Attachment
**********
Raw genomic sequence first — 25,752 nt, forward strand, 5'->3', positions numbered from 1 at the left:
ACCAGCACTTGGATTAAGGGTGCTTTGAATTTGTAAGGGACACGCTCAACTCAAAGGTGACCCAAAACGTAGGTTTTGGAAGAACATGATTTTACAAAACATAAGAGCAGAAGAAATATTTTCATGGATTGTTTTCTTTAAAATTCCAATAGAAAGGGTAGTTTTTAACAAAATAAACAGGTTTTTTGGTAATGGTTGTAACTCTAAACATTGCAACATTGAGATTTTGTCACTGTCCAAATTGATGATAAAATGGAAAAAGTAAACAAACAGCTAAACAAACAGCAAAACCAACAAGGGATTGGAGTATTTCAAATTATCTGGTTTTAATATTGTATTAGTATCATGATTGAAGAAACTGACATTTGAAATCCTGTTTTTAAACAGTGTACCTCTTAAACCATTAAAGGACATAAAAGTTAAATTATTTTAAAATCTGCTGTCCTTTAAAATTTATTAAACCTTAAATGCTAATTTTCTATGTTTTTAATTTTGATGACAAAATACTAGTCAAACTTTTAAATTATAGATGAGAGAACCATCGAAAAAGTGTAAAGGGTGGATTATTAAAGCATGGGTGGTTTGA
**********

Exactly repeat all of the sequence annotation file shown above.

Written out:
Raw genomic sequence first — 25,752 nt, forward strand, 5'->3', positions numbered from 1 at the left:
ACCAGCACTTGGATTAAGGGTGCTTTGAATTTGTAAGGGACACGCTCAACTCAAAGGTGACCCAAAACGTAGGTTTTGGAAGAACATGATTTTACAAAACATAAGAGCAGAAGAAATATTTTCATGGATTGTTTTCTTTAAAATTCCAATAGAAAGGGTAGTTTTTAACAAAATAAACAGGTTTTTTGGTAATGGTTGTAACTCTAAACATTGCAACATTGAGATTTTGTCACTGTCCAAATTGATGATAAAATGGAAAAAGTAAACAAACAGCTAAACAAACAGCAAAACCAACAAGGGATTGGAGTATTTCAAATTATCTGGTTTTAATATTGTATTAGTATCATGATTGAAGAAACTGACATTTGAAATCCTGTTTTTAAACAGTGTACCTCTTAAACCATTAAAGGACATAAAAGTTAAATTATTTTAAAATCTGCTGTCCTTTAAAATTTATTAAACCTTAAATGCTAATTTTCTATGTTTTTAATTTTGATGACAAAATACTAGTCAAACTTTTAAATTATAGATGAGAGAACCATCGAAAAAGTGTAAAGGGTGGATTATTAAAGCATGGGTGGTTTGA